The pageantry of yesteryear was on display in abundance throughout the course of the Gold Cup, which was re-enacted on the Lane Cove River on Saturday, as it has been over the course of its 132 year history. This is one of the premier rowing events in New South Wales and it drew crews from schools across the state as well as the heavyweights in the code, including Sydney University and the Sydney Rowing Club. History records that in 1885: “The weather was bright and cheerful, the attendance very large and fashionable, and the different events were contested by the competitors in an animated but friendly manner …”. That same script was enacted over the weekend and each and every element of the occasion was something of a facsimile of its historical counterpart. To all who made the day such a stunning success – the coaches, the parents, the Old Boys, the member organisations, the visitors to the property, and of course the athletes who have laboured over the summer to reach maximum performance, a statement of sincere appreciation is extended. And, special thanks are extended to the theatrics of the Drumline which entertained the large crowd on the steps of the Lane Cove River among the splendour of activity on the water. All augurs well for the continuation of this event which not only engages those with a passion for rowing, but those who belong to a community that recreate history on a perennial basis.
Open GPS Cricket and Tennis teams have enjoyed a wonderful season to date and on Saturday they squared off against Sydney High and Newington, respectively, to see if they could take line honours in both codes of sport that have been fiercely contested over the summer. A feature of both games was the number of boys who came to support the athletes on the field and they did so in a spirit that resides at the heartland of the College. The 1st X1 Cricket has a resounding win and the Open Tennis fell short by one rubber in a game where momentum swam the tide of each point and each set. In many ways the outcome is something of a metaphor of life where success can produce exhilaration and a fractional defeat leads to heartfelt disappointment. But, on both counts the outcomes need to be managed with grace and dignity. And, beyond the immediacy of the these two competitions, boys pulled on the blue and white and represented the College in a wide range of activities, from Surf Life Saving at Manly to Basketball, Baseball, Sailing, Futsal, Athletics, Swimming, Water Polo, and, the list goes on.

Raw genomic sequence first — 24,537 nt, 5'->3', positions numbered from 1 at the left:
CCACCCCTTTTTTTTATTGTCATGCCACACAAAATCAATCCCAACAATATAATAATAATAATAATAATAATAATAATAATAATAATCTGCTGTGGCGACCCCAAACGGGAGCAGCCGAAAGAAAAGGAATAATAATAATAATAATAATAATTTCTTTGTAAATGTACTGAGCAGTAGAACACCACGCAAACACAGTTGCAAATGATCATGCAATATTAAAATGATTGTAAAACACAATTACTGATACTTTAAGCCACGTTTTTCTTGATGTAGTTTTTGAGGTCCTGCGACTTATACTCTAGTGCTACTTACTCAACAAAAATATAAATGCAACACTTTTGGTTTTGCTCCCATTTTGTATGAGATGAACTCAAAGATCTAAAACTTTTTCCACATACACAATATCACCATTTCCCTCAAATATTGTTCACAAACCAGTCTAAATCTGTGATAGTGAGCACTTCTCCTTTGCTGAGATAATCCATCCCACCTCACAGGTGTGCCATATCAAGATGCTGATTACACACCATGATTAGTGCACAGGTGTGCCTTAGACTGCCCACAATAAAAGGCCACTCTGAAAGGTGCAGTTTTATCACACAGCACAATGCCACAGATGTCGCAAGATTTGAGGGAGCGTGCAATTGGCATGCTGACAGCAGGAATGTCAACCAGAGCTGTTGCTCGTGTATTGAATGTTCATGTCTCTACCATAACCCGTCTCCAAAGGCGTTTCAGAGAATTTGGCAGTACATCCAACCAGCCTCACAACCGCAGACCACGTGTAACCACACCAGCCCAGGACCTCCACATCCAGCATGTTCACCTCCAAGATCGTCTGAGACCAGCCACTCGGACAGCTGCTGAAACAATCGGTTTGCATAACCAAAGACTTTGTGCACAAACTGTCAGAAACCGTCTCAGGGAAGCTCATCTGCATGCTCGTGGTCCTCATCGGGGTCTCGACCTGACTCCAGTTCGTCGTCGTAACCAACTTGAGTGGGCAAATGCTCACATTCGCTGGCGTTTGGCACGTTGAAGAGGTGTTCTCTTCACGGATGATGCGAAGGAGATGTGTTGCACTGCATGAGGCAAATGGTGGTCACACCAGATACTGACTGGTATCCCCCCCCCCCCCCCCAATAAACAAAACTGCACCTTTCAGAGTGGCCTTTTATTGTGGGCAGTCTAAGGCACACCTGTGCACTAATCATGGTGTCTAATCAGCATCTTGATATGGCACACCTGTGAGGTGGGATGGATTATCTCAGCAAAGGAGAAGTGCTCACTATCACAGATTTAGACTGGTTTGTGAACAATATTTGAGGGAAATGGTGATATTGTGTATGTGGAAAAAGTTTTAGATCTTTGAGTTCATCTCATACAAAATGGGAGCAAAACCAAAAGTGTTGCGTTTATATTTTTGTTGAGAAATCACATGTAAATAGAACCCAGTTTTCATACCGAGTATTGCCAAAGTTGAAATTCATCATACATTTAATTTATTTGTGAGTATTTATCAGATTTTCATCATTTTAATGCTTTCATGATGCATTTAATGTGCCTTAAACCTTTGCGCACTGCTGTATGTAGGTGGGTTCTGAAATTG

Another of those events which takes place relatively early in the year is the Year 7 Camp, which is aimed to build the newly formed community who have joined the secondary school. Held at Narrabeen amid the pristine waters of Sydney’s northern beaches, the boys immersed themselves in a wide raft of activities that build relationships in pursuit of common goals. There was no shortage of challenges, from rope-walking, archery the flying fox and rock climbing to water sports including surfing, swimming and canoeing. It is a sobering thought to project that these young men are the graduates of 2021 in waiting and the years ahead hold so very much for them. They will mature from young adolescents to men and in the process traverse the great journey of the thousands of boys who have gone before them, adding to the rich stock of history that is part of the Riverview story. The boys are to be commended for the way that they approached their camp and the many activities that were part of it. Special thanks are extended to the staff who facilitated such a memorable time.
I had the pleasure of attending the Old Ignatians’ Union (OIU) meeting during the week and hearing of the many social justice causes that the OIU undertake on a weekly basis. From supporting St Luke’s kitchen in Kings Cross to the mentoring program with the Indigenous and Refugee students, from the prison ministry to activism in support of refugees, the Old Boys respond in manifold ways to the marginalised and the alienated, taking the teachings of the Christian gospels to the lived reality of Sydney. There is no biblical scholarship as such here, simply a genuine and committed response to a faith that does justice in the world. It is always instructive to see the impact of the educational program years beyond its immediate delivery and this is an area where all members of the school community should feel very justly proud of.
Indicative of the fact that the year is progressing rapidly is the construction of Year 11 Interim Reports, which summatively account for an intense period of both learning and assessment over last six weeks. There is little down time at senior secondary level and the boys in Year 11 are cognisant of both the demands on them and the response that needs to be forthcoming in the area of homework, revision, drafting of assignment work and research in order to maximise outcomes. Interim reports will be accessible on the portal from Monday of next week. Similarly, Year 12 Parent Teacher interviews were held on Monday night to provide an opportunity for parents to get a more detailed picture of progress and to make qualitative judgements about the degree to which their boys are embracing the many and varied challenges associated with the rigour of the HSC. It was very instructive to see the richness of the discussions in the Ramsay Hall, all designed to provide the best information to assist the boys and their parents in not only understanding the current academic profile, but where areas of growth and improvement lie that will produce maximum efficacy. And, in just 10 schooling days the mid-year examinations for Year 12 feature so we move with exponential speed as we approach the latter stage of the term.